Currys PC World is also showcasing tech-centric solutions when it comes to its infrastructure. Throughout the pandemic it introduced the ShopLive functionality, which allows a video chat with its tech experts as you are shopping online. Director of retail and ecommerce Pauline Browne describes how the company views this as “blended customer service”; no matter how a customer chooses to interact they still get everything they want and need. 

When designing your omni-channel marketing strategy around customer experience, there are some key trends of note.

Never waste a touchpoint

Every single interaction that someone has with your brand should be an opportunity to transact. As our shoppable universe continues to grow both digitally (social, audio, video) but also in real life (smart cars, shoppable TV, intermediaries), there should be no excuse for a customer dead-end. This highlights the absolute importance of CX and UX as key components of your marketing strategy. 

Eight per cent of people abandon a cart if a page takes more than three seconds to load, and 80 per cent of these never return, so a bad experience can be detrimental to your brand. 

Purpose and experience 

There is a large trend towards active consumerism, and understanding the impact your purchase has on an economy. It’s that battle of being sustainable, supporting local and making ethical decisions versus the experience of fast delivery, free returns and greater choice. 

Fifty-three per cent of Irish people said they had done most of their online shopping with Irish SMEs since the start of the pandemic. That number has already reduced to 49 per cent this year. To compete, brands should push their local, trust and community credentials. A great example is Irish athleisure wear brand Gym+Coffee, which seems to have built a company from a strong social community upwards.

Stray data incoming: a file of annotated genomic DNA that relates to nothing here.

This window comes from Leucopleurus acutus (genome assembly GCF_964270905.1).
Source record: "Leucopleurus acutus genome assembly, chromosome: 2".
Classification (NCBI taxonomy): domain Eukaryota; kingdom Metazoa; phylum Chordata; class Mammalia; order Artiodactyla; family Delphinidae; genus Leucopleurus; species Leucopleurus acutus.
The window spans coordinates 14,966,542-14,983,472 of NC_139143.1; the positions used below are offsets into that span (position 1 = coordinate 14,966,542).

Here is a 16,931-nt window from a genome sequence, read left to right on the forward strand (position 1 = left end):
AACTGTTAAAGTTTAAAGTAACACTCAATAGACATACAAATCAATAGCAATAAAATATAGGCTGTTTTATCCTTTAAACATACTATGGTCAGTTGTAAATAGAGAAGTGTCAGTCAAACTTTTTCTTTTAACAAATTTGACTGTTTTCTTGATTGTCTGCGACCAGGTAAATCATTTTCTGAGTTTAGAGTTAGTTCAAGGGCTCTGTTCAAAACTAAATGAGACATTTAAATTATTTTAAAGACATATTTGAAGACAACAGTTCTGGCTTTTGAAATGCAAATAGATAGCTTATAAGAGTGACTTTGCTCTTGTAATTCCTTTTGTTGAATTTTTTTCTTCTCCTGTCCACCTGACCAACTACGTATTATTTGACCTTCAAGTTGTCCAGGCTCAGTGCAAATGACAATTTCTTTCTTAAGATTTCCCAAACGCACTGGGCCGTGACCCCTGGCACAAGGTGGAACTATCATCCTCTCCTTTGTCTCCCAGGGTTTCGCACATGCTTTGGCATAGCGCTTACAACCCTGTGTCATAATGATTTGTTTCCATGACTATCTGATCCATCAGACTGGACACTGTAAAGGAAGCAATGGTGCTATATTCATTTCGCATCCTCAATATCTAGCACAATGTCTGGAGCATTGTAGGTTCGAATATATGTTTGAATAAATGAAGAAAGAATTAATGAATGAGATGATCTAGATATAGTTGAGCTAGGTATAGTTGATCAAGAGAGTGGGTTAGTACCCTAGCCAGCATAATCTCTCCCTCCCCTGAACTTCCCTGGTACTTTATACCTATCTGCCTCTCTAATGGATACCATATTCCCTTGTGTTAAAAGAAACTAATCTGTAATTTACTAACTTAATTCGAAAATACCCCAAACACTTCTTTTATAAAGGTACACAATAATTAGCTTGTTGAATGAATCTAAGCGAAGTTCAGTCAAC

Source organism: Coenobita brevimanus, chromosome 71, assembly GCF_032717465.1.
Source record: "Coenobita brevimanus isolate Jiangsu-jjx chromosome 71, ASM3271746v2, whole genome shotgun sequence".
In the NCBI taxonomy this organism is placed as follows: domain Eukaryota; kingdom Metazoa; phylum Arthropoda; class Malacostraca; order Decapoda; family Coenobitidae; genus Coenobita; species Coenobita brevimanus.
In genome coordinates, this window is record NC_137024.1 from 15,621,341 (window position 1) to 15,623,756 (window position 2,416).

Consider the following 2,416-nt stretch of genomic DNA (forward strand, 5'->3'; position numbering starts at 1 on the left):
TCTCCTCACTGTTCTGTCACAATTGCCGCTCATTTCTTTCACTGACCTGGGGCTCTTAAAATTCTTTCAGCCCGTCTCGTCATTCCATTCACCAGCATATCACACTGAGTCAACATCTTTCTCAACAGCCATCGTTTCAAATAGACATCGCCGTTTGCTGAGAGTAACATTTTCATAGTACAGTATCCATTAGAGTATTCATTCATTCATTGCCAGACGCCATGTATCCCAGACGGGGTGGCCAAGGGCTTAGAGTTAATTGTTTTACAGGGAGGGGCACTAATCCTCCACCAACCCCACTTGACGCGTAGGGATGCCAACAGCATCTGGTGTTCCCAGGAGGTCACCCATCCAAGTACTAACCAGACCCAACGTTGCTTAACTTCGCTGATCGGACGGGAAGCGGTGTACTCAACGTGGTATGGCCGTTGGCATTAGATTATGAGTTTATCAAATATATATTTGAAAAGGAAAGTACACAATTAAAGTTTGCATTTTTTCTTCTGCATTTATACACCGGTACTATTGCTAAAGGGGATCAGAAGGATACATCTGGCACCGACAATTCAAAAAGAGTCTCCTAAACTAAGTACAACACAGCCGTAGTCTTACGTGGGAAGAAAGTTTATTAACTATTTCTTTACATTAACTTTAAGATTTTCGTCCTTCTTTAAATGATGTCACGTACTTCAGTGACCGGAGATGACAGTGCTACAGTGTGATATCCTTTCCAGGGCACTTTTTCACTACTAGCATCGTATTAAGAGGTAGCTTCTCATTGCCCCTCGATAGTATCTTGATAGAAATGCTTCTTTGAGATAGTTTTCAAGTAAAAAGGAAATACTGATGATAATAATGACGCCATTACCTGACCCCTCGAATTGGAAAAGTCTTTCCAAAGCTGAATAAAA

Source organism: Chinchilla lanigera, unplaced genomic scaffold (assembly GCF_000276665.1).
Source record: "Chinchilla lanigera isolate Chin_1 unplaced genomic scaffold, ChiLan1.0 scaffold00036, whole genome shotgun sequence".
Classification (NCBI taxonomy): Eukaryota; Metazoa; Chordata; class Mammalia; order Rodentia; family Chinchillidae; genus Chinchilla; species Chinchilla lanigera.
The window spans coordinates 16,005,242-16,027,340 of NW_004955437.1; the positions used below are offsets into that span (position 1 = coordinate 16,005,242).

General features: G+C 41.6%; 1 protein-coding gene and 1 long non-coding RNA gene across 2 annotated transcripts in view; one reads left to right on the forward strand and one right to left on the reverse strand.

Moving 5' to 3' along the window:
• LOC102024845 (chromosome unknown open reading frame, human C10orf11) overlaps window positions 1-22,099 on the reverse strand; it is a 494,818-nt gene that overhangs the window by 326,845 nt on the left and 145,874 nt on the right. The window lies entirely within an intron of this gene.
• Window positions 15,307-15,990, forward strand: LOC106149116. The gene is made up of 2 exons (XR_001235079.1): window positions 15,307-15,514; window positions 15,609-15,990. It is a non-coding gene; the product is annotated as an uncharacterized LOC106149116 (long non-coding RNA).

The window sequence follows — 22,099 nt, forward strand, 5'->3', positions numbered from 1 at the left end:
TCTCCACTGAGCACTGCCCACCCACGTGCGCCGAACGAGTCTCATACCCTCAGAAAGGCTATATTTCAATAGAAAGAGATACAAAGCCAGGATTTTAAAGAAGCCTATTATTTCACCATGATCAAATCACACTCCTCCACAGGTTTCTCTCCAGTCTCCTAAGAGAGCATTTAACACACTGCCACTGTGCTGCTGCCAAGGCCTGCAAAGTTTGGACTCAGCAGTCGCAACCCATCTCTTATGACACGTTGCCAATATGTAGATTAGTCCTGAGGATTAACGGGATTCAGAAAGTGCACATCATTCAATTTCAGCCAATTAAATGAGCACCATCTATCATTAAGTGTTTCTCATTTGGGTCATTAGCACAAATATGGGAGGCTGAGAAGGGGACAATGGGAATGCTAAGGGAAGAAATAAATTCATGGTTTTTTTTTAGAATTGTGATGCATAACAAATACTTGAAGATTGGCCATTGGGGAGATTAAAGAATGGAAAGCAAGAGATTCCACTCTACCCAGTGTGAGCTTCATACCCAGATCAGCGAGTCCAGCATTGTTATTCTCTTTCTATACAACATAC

Social commerce

Social media has become the mirror to how we live our lives. What we do in real life, we can now do through our social platforms, and shopping is no different. Thirty per cent of Irish people use social platforms to be inspired and discover new brands, and 32 per cent conduct their buying research through their social platforms. Social media is a space where advertising content isn’t just expected but sought out and appreciated. The creation of shoppable shopfronts, matched with power of community and the immersive nature of live, delivers social as not only a platform for transaction, but also a key discovery platform. 

Be more than lower funnel

Although we say that every interaction should be shoppable, that does not mean that transaction should be the key focus to all our communications. We need to move out of lower funnel thinking, and use our media to aid in discovery and inspiration with our customers. 

When it comes to digital discovery the act of pretailtainment or pre-purchase entertainment is the enjoyment of pinning, previewing, streaming and sharing. Brands can earn a place early in the customer journey and push closer to transaction by providing content that enables this behaviour.

Dentsu group strategy director, Meabh Connellan
Dentsu group strategy director, Meabh Connellan

Equally, a physical environment should take advantage of showrooming behaviour, where the retail space can be used in a way a website can’t. Retail start-up Showfields is an amazing example of how brands can create personalised in-store experiences that will positively affect the bottom line, and they are not alone: Nike, Adidas and Sephora are all brilliant examples of brands using technology to enable showrooming.

The retail ecosystem has changed, with brands now having to navigate more combinations of virtual and physical touchpoints than ever before. Embracing technology is fundamental to allowing brands leverage that interplay across these messier and more fragmented customer journeys, and win those experience battles across discovery, engagement and transaction.

Meabh Connellan is Dentsu group strategy director


Inside Marketing is a series brought to you by Dentsu and Irish Times Media Solutions, exploring the issues and opportunities facing the world of media and marketing.